Tuesday, May 15, 2007

To Cork or Not to Cork

"The cork is here to stay," says George Taber, author of the forthcoming book To Cork or Not to Cork: The Billion-Dollar Battle for the Bottle. Over the last decade, the debate over the use of cork versus alternative enclosures, like the Stelvin screwcap, has been one of the fiercest in the wine world. As Taber says in a recent interview, "One Australian winemaker compared the issue to the wars of religion and said some feelings are so deep, he lost friends over it."

Proponents hail the screwcap, and other alternatives like glass, as revolutionary innovations that will defeat once and for all the scourge of cork taint (TCA) and other issues related to cork variability. Traditionalists, however, cling to the cork as an indispensable tradition and also argue that screwcaps damage the long-term aging potential of the finest wines. Proprietors of fabled estates like Romanee-Conti have said that if they knew of a better enclosure than cork, they would switch to it right away -- but none thus far have proven themselves superior for extended cellaring. Needless to say there is much invested on both sides.

Taber cites the usual reasons for the persistence of cork despite the strong in-roads Stelvin has made in Australia and New Zealand: the tradition, the romance, as well as laws mandating the use of cork in key wine producing countries like Italy, Spain, and Portugal. ("Americans still like the romance of the cork, and even low priced wine like "Two-Buck-Chuck" uses a cork.")

Yet more significantly, Taber appears to base his conclusion on industry research that he believes has made progress in eliminating TCA, the compound responsible for the foul, wet cardboard stench found in the occasional bottle: "There now are completely new methods for processing corks." Taber believes that cork taint is more prevalent among smaller cork producers without quality control and that these new methods will produce taint-free enclosures. It will be intriguing to read the fruits of Taber's investigation into the subject, as to date, there hasn't been anything close to a guaranteed TCA-free source of cork.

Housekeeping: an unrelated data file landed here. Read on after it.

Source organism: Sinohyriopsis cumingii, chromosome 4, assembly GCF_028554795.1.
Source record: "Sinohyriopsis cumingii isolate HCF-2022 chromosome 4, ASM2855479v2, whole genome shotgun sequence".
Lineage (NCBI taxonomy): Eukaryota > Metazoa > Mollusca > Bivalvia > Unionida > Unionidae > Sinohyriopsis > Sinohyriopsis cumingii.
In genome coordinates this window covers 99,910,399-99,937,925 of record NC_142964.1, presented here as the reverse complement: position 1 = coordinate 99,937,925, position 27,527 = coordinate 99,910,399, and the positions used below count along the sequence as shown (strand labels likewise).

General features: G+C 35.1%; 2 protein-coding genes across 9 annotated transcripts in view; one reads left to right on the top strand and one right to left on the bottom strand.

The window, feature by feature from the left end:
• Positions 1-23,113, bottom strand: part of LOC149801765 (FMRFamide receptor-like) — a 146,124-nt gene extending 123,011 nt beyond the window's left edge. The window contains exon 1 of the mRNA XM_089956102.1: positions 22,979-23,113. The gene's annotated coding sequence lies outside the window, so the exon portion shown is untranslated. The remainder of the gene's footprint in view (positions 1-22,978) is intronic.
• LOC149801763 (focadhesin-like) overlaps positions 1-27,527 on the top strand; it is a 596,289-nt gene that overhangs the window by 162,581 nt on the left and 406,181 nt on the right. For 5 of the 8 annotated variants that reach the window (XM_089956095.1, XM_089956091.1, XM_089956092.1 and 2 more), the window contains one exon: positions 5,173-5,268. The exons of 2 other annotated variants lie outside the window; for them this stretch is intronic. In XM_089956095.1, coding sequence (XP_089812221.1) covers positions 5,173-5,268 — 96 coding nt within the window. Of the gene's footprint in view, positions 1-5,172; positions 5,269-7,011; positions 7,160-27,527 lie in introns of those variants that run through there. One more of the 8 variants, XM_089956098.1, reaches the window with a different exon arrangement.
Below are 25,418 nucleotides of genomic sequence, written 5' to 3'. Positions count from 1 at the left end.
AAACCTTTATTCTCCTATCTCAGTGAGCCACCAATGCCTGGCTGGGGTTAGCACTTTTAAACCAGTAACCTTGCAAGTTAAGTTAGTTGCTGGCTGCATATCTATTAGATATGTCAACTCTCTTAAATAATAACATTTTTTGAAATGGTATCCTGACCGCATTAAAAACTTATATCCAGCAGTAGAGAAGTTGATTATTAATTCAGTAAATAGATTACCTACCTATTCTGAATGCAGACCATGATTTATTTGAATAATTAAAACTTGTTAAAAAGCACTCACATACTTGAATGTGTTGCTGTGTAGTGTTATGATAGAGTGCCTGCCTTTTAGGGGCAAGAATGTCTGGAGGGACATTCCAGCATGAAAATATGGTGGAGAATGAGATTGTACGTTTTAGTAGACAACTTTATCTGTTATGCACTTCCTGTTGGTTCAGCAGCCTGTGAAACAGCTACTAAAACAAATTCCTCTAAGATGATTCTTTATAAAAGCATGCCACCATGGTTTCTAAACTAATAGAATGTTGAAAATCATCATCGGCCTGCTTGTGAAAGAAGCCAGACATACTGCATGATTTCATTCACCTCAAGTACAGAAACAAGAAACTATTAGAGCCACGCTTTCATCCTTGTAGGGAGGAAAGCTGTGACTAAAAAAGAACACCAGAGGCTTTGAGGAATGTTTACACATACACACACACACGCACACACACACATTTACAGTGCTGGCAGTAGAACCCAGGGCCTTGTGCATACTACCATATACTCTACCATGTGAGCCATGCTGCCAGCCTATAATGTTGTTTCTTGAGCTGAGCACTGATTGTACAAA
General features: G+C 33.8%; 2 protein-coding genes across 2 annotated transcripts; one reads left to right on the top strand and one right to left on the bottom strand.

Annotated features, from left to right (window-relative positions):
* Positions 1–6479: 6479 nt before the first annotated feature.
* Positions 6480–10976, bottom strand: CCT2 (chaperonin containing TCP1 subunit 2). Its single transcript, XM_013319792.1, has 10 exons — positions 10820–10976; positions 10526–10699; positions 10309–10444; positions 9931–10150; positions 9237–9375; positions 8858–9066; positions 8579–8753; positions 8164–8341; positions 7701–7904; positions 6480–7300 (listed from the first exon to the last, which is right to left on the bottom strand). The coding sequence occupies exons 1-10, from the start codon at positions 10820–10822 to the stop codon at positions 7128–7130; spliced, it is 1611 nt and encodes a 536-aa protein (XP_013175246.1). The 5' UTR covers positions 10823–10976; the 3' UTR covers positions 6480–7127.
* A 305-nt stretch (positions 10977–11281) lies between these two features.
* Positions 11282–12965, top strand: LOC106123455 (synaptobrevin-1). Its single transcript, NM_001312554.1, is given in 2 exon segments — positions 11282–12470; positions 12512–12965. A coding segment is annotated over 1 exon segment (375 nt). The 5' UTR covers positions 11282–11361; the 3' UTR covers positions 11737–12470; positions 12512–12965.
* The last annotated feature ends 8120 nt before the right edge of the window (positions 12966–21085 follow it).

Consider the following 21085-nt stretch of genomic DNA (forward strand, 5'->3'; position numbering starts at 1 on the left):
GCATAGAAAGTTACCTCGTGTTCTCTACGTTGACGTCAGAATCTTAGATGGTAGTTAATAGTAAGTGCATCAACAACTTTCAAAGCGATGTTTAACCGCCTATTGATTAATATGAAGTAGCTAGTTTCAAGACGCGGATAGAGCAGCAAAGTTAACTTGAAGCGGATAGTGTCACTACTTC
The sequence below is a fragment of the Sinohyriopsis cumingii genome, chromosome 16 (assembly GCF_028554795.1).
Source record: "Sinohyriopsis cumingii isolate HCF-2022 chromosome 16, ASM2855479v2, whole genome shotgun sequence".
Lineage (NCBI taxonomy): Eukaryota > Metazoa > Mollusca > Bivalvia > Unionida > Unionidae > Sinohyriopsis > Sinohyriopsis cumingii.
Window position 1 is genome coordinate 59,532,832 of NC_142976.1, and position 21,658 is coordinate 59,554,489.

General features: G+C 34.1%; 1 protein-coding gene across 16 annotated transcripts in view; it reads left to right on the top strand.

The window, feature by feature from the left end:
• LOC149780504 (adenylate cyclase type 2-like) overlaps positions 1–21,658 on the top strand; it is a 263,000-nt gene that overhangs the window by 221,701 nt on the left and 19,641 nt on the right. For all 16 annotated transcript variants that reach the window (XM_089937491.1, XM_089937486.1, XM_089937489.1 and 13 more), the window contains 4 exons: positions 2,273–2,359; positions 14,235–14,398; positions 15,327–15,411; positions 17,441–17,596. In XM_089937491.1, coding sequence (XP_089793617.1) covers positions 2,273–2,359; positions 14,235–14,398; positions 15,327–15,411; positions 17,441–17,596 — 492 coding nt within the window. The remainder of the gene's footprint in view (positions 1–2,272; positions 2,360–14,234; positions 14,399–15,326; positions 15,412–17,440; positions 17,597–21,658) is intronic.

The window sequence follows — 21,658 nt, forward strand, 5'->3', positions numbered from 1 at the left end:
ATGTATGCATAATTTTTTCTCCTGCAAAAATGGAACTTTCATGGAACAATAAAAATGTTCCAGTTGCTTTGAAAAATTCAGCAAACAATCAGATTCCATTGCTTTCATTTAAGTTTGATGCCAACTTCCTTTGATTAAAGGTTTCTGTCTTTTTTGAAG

Despite my avowed traditionalist bent, the cork for me is a relic -- one properly consigned to the dust bin of history alongside other former wine enclosures, like rags soaked in olive oil. There is simply too much risk of spoiling a $300 wine with a 50-cent piece of wood. I lose sleep at night -- seriously -- for fear that my lone bottle of 2001 Chateau Ausone, opened on its 30th or 40th birthday, will end up smelling like wet cardboard. For me, the romance of wine is not in any overly elaborate uncorking ceremony (aside from maybe popping Champagne) but rather in the liquid in the bottle that has been lovingly made and cellared for decades. The fascination with cork, to me, is a superficial romanticism. This is a moral imperative -- wine must be saved from the cork.

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